By Julie Lawrence Special to Published Nov 09, 2007 at 5:24 AM

It's been almost five years since the 2,200-sq. ft. building at 5010 W. Vliet St. belonged to Milwaukee Coffee Company, yet, despite the space's frequent turnover -- from coffee to bagels, back to coffee and now pizza -- the gigantic coffee mug and saucer the company used to advertise its locale remains perched high above Vliet Street for all to see.

In fact, the huge cup has become such a community landmark that when Matt Bohlmann opened his pizzeria there in August, it was the neighborhood that convinced him to keep it.

"At first I wasn't sure what we'd do, but as it evolved, it's been unanimous -- the majority of the neighborhood wants it to stay," says Bohlmann. "Someone even said, 'I'll never come in there if you get rid of it.'"

So now, as their tagline reads, to dine at Tazza Pizzeria is to eat "Pizza at The Cup."

Teaming up with a group of MATC interior design students, Bohlmann and crew have created a delightful little sit-down restaurant that feels fun enough to bring the kids, but mature enough to enjoy a nice evening sharing a pie and a couple glasses of wine.

The students converted the space from the stainless steel jungle that it was during the brief Another Blessings Café days into something colorful, comfortable and pizza appropriate. To tie the exterior coffee cup in with the dining room, they crafted larger-than-life pieces of pizza to act as booth dividers, made slice-shaped chairs for the tables, and hung an oversized pie cutter above a corner table for six.

If it sounds cheesy, just go see it for yourself -- it actually works really well in the setting.

A Washington Heights resident for many years, Bohlmann says he had a vested interest in opening a restaurant in a neighborhood that is definitely on the rise, but is still lacking in the dining department.

Meritage, 5921 W. Vliet St., opened in late summer -- replacing Indigo -- and Tazza neighbor Perpendicular Wine Bar, 5000 W. Vliet St., serves lunch daily, but Bohlmann says there was still nowhere to take the kids. Opening up shop directly across from Wick Field Park will most likely hit a home run with the ravenous post-game crowd during softball and football season.

So while he never owned a restaurant before, Bohlmann had his community's best interests in mind when he went forward with the pizzeria.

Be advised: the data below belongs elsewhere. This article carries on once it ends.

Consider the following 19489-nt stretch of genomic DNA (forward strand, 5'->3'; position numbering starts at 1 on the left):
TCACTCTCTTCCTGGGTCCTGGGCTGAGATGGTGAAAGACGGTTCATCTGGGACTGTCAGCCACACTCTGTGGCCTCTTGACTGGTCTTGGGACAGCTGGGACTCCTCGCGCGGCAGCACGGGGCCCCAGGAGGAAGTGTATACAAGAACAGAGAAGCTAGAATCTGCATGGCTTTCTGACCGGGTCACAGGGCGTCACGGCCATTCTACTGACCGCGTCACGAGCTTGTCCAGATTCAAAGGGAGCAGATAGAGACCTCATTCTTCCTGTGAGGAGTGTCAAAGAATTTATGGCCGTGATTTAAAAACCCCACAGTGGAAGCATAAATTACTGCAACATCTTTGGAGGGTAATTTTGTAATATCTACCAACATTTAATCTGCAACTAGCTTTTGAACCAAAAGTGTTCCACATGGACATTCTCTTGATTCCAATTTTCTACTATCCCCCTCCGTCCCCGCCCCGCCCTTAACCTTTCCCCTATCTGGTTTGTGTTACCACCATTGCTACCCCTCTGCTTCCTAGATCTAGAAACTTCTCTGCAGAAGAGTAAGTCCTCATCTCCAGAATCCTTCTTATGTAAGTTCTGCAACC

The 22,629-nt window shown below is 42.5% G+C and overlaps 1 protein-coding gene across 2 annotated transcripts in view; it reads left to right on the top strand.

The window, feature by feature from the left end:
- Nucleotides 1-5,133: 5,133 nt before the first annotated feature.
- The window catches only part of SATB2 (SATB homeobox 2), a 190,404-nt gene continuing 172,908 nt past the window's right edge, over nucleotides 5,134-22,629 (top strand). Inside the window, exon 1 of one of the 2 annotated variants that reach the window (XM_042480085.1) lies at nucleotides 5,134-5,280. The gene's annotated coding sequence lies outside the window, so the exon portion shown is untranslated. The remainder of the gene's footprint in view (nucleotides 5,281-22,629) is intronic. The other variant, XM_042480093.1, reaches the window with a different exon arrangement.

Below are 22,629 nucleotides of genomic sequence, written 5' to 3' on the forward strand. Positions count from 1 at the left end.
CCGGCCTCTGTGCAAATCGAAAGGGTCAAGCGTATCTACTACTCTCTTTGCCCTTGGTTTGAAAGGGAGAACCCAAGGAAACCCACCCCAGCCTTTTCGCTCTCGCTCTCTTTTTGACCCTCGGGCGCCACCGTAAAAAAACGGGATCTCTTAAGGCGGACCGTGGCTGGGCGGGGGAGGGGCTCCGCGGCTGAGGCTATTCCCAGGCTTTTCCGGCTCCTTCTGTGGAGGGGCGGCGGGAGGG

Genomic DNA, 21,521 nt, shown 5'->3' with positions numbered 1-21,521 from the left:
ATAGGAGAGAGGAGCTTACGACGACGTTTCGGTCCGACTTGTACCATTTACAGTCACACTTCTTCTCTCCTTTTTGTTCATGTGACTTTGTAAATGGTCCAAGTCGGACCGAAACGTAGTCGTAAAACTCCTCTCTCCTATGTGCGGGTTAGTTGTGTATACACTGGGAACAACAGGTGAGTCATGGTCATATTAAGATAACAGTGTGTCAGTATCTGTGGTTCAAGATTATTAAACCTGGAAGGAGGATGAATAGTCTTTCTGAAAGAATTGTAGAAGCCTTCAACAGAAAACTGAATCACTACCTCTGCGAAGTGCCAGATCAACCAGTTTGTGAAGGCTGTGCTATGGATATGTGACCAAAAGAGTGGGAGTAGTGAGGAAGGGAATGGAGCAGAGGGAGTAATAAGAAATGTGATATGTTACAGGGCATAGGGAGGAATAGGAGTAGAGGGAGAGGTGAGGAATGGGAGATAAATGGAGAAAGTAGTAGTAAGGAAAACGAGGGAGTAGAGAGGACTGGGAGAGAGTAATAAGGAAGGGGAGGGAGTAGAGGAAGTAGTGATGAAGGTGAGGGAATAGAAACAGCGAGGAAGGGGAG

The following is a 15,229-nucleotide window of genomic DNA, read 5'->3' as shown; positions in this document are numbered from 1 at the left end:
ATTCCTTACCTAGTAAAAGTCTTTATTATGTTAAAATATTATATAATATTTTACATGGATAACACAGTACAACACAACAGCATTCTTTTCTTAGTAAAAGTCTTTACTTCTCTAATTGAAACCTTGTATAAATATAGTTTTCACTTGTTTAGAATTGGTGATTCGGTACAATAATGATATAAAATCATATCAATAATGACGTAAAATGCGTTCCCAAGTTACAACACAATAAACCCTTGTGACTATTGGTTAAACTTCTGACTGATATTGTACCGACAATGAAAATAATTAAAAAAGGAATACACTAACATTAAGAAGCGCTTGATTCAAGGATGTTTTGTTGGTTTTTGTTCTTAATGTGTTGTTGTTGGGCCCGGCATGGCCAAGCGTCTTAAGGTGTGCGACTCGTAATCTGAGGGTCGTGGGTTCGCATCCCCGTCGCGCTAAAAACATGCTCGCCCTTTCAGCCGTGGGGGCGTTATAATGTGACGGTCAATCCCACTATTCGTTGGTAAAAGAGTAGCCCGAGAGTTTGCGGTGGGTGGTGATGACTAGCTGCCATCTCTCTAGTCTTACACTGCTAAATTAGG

"Pizza has universal appeal if you can come up with a good recipe," he says. "So far, the food's been the easy part."

And it is easy. The pizza menu is completely create-your-own, with your choice of a traditional tomato sauce base, pesto, or alfredo sauce. The appetizers -- all of which are handmade - range from simple items like fries ($1.50) and garlic bread ($2.50) to an antipasto plate ($3.50) hot or plain wings ($3.95) and breaded eggplant ($4.95 for full order). Dinner plates feature calzones ($6.95), lasagna ($8.95) and a series of Italian sandwiches.

Tazza offers a nice beer selection -- Miller, Lakefront, Sam Adams, Hacker Pschorr, among others -- as well as wine, which is sitting right there on each table in individual jugs. Tazza serves Three Thieves wine, in red zinfandel and chardonnay, and, if drinking red, customers help themselves to the bottle already at the table and pay on the honor system.

"It's been working out really well so far," say Bohlmann. "With Perpendicular Wine Bar next door we didn't want to be like a Pizza Man with a thousand bottles of wine and compete with them, so we are keeping it simple."

Julie Lawrence Special to staff writer Julie Lawrence grew up in Wauwatosa and has lived her whole life in the Milwaukee area.

As any “word nerd” can attest, you never know when inspiration will strike, so from a very early age Julie has rarely been seen sans pen and little notebook. At the University of Wisconsin-Milwaukee it seemed only natural that she major in journalism. When offered her an avenue to combine her writing and the city she knows and loves in late 2004, she knew it was meant to be. Around the office, she answers to a plethora of nicknames, including “Lar,” (short for “Larry,” which is short for “Lawrence”) as well as the mysteriously-sourced “Bill Murray.”